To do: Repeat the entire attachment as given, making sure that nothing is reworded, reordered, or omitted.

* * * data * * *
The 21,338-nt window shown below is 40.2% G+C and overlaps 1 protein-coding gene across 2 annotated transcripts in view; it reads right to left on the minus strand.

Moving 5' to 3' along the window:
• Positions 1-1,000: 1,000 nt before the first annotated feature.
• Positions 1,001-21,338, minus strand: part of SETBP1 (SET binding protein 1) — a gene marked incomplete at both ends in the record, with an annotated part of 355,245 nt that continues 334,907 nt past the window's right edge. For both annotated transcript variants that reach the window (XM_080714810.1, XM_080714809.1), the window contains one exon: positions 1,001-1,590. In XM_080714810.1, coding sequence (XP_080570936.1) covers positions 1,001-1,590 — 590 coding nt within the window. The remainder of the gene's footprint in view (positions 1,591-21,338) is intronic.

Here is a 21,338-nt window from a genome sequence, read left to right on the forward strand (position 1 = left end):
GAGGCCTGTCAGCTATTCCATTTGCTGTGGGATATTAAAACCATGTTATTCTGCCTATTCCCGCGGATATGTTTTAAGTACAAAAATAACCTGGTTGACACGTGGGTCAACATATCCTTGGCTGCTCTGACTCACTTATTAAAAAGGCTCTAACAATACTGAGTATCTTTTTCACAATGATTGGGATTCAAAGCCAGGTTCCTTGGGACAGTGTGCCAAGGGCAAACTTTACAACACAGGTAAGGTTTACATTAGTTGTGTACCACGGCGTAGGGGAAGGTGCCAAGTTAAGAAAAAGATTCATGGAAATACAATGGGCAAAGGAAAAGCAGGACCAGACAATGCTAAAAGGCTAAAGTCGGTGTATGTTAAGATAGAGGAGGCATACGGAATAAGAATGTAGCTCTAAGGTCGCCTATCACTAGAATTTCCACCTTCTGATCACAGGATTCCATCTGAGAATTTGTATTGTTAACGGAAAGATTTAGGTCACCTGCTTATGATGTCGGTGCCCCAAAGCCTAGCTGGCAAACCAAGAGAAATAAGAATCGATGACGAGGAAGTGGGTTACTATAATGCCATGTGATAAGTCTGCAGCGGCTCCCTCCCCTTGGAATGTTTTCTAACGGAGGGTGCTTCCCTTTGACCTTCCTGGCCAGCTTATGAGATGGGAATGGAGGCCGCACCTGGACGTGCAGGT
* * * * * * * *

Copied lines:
The 21,338-nt window shown below is 40.2% G+C and overlaps 1 protein-coding gene across 2 annotated transcripts in view; it reads right to left on the minus strand.

Moving 5' to 3' along the window:
• Positions 1-1,000: 1,000 nt before the first annotated feature.
• Positions 1,001-21,338, minus strand: part of SETBP1 (SET binding protein 1) — a gene marked incomplete at both ends in the record, with an annotated part of 355,245 nt that continues 334,907 nt past the window's right edge. For both annotated transcript variants that reach the window (XM_080714810.1, XM_080714809.1), the window contains one exon: positions 1,001-1,590. In XM_080714810.1, coding sequence (XP_080570936.1) covers positions 1,001-1,590 — 590 coding nt within the window. The remainder of the gene's footprint in view (positions 1,591-21,338) is intronic.

Here is a 21,338-nt window from a genome sequence, read left to right on the forward strand (position 1 = left end):
GAGGCCTGTCAGCTATTCCATTTGCTGTGGGATATTAAAACCATGTTATTCTGCCTATTCCCGCGGATATGTTTTAAGTACAAAAATAACCTGGTTGACACGTGGGTCAACATATCCTTGGCTGCTCTGACTCACTTATTAAAAAGGCTCTAACAATACTGAGTATCTTTTTCACAATGATTGGGATTCAAAGCCAGGTTCCTTGGGACAGTGTGCCAAGGGCAAACTTTACAACACAGGTAAGGTTTACATTAGTTGTGTACCACGGCGTAGGGGAAGGTGCCAAGTTAAGAAAAAGATTCATGGAAATACAATGGGCAAAGGAAAAGCAGGACCAGACAATGCTAAAAGGCTAAAGTCGGTGTATGTTAAGATAGAGGAGGCATACGGAATAAGAATGTAGCTCTAAGGTCGCCTATCACTAGAATTTCCACCTTCTGATCACAGGATTCCATCTGAGAATTTGTATTGTTAACGGAAAGATTTAGGTCACCTGCTTATGATGTCGGTGCCCCAAAGCCTAGCTGGCAAACCAAGAGAAATAAGAATCGATGACGAGGAAGTGGGTTACTATAATGCCATGTGATAAGTCTGCAGCGGCTCCCTCCCCTTGGAATGTTTTCTAACGGAGGGTGCTTCCCTTTGACCTTCCTGGCCAGCTTATGAGATGGGAATGGAGGCCGCACCTGGACGTGCAGGT